The play that set up the game-winning field goal didn't come from any coach's playbook, but it sure had a silver lining.
"Who knows what the heck it was," Farmingdale coach Buddy Krumenacker said.
It was a case of brilliant improvisation by quarterback Vinny Quinn and brilliant sleight of feet by running back Curtis Jenkins.
Jenkins took a pitchout from Quinn and cut upfield for 21 yards to the Massapequa 20. Two plays later, Zach Kolodny kicked a 32-yard field goal on the final play to give Farmingdale a 29-26 win in the Nassau I championship game on Saturday before a crowd estimated at 4,000 at Hofstra's Shuart Stadium.
No. 1 Farmingdale (11-0), the defending Nassau I champion, will face the winner of Sunday's Floyd-Sachem North game at 4:30 p.m. Saturday at Stony Brook for the Long Island Class I championship. No. 3 Massapequa finished 8-3.
"They thought we'd be going deep, so the coaches called a draw," Quinn said of the sequence that began at the Farmingdale 37 with 46 seconds left and followed a magnificent Massapequa rally.
The Chiefs had trailed 20-6 and 26-13 but were undeterred. They marched 48 yards, capped by Jack Korber's 1-yard TD run that made it 26-20 with 2:16 left, recovered the onside kick and marched another 49 yards in 1:30 to tie it on a 7-yard TD pass from Matt Caracappa (11-for-23, 129 yards, two TDs) to Korber.
When the extra point failed, overtime was on nearly everyone's mind. Not the Dalers. "We had time on the clock," Jenkins said.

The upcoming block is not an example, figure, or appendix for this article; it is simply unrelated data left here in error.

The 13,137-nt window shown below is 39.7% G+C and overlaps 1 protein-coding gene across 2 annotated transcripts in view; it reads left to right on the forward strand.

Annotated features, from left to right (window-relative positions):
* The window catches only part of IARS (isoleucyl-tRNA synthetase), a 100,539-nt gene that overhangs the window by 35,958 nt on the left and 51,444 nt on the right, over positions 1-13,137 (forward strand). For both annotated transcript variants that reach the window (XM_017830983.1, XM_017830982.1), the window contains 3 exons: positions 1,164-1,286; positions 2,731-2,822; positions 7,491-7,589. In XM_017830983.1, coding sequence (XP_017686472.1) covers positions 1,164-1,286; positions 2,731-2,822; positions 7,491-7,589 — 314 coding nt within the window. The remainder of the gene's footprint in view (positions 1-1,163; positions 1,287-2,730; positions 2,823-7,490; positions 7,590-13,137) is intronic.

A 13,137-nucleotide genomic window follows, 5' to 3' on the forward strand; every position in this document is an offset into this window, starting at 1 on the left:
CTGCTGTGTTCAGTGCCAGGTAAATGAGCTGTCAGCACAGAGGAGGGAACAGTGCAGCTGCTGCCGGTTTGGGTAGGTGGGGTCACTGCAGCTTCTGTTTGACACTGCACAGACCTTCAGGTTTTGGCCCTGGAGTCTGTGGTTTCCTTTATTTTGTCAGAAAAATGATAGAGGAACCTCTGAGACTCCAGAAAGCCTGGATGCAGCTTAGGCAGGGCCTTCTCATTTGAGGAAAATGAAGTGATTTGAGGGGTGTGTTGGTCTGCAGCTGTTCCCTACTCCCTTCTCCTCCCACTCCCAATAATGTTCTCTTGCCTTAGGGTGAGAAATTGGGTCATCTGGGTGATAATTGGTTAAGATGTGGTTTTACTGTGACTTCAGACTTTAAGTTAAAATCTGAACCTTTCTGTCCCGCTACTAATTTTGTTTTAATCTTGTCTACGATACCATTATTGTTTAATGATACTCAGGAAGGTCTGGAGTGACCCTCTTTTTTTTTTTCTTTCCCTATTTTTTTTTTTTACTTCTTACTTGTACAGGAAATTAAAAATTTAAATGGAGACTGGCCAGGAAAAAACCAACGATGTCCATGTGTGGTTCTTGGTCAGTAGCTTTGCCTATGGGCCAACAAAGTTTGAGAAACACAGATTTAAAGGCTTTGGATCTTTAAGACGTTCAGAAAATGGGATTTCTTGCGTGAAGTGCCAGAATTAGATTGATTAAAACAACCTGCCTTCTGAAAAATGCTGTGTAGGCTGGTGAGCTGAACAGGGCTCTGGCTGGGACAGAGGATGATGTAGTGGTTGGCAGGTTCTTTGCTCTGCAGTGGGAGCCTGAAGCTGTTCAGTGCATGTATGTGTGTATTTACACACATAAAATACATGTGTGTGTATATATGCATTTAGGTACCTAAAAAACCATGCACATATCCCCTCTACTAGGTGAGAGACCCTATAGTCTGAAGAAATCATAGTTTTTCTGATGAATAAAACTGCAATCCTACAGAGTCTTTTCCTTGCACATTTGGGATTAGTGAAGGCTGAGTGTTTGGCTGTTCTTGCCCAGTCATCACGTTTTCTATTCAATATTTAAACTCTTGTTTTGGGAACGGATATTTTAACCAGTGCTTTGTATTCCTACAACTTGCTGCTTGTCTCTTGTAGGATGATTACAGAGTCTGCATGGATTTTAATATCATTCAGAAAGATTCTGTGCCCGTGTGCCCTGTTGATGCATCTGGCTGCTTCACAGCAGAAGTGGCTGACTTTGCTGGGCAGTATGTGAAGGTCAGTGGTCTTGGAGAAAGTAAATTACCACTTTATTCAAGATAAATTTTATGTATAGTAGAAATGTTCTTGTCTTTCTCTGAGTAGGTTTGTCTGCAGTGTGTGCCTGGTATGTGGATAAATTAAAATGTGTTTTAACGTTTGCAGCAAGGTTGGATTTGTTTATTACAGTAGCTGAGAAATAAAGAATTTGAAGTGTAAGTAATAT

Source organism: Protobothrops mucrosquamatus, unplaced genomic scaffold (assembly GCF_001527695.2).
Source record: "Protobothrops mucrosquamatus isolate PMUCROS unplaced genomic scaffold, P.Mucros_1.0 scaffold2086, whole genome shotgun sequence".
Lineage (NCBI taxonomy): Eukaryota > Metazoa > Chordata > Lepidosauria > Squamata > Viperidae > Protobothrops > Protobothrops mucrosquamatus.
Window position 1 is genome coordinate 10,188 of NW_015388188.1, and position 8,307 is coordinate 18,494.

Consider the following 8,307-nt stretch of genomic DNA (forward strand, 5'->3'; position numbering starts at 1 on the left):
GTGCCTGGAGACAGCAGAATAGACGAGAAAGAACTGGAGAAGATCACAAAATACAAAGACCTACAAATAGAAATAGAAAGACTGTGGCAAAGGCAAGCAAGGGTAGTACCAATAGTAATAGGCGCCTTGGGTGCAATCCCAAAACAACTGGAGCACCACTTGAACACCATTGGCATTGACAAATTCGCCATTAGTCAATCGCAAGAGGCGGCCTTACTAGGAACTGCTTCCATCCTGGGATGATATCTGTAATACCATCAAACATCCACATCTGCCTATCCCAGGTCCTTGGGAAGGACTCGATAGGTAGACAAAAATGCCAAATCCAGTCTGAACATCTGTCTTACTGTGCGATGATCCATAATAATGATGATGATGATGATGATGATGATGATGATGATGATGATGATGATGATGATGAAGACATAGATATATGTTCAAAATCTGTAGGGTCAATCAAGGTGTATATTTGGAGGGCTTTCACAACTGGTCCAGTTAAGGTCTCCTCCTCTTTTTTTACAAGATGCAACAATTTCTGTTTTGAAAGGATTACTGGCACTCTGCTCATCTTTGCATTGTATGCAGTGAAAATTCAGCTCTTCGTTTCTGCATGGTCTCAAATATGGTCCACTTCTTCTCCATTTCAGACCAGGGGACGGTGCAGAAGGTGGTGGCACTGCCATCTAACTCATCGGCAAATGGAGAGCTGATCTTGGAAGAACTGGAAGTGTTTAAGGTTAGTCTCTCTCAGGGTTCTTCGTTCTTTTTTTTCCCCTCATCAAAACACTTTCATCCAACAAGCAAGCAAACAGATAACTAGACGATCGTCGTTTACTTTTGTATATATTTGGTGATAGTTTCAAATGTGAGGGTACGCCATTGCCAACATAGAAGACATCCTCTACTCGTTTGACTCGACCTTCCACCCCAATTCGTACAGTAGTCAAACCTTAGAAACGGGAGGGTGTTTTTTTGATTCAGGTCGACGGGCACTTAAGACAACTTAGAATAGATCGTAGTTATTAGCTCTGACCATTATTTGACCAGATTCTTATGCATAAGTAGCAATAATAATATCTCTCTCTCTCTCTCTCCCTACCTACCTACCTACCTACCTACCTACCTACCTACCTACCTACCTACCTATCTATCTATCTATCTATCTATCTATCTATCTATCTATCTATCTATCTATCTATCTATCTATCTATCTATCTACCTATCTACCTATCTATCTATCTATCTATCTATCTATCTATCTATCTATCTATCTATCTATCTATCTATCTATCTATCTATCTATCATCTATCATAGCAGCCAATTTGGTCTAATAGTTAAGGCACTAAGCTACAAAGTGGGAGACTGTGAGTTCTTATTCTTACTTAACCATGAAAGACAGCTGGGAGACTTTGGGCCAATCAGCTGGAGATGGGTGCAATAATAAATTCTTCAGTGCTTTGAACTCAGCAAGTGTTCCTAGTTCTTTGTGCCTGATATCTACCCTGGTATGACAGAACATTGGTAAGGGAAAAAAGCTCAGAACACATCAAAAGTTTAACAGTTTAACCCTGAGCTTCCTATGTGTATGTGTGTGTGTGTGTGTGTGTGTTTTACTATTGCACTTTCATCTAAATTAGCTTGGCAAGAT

Time enough for a quick magic show, as Quinn & Jenkins turned into Penn & Teller. "I got caught in the middle and tried to bounce it," Quinn (6-for-8 passing, 116 yards, including a 57-yard TD strike to Tom Kennedy) said of his run. "Then I saw Curtis out of the corner of my eye. It was me and Curtis against one guy, so I pitched it and he did the rest."
Jenkins' 5-yard run put the ball at the Massapequa 15 and Farmingdale called timeout with 11 seconds left. This time Jenkins simply ran it for no gain, but the net gain was that the ball was smack in the middle of the field. Timeouts by Farmingdale and then Massapequa did not freeze Kolodny, whose kick was true.
"I was 100 percent sure he'd make it. That's what he does," Jenkins said.
What Jenkins does is run. He carried 27 times for 232 yards and three touchdowns, including a magical 63-yard scoring jaunt with 2:20 left for a 26-13 lead that looked safe. That play came on a direct snap, a ruse Farmingdale mixed in with its spread.
"I hit the hole and just used my speed," Jenkins said of the Wildcat wrinkle. "It gives me more to read and see the hole."
Jenkins also closed some holes with eight tackles. Fellow linebacker Joe Lee made 91/2 tackles as Farmingdale's defense twice turned Massapequa away from close range.
The biggest stand came on the first play of the second quarter when Kevin Vandermark, fighting an injured ankle all day, stopped Paul Dilena for a 1-yard loss on fourth-and-2 from the 2. Farmingdale then drove 97 yards, with Jenkins high-stepping into the end zone from the 5 for a 6-0 lead.
"This game is evidence of what we always preach: One down at a time," Krumenacker said. "Good things will happen and bad things will happen."
Quinn remembered when Massapequa wide receiver Craig Berge -- who caught a 14-yard touchdown pass Saturday -- got the better of him. "When we were 12 years old, he caught a touchdown pass with seven seconds left that beat us in the championship game," Quinn said of a youth league contest.
This time it was the Dalers' turn for a little late magic.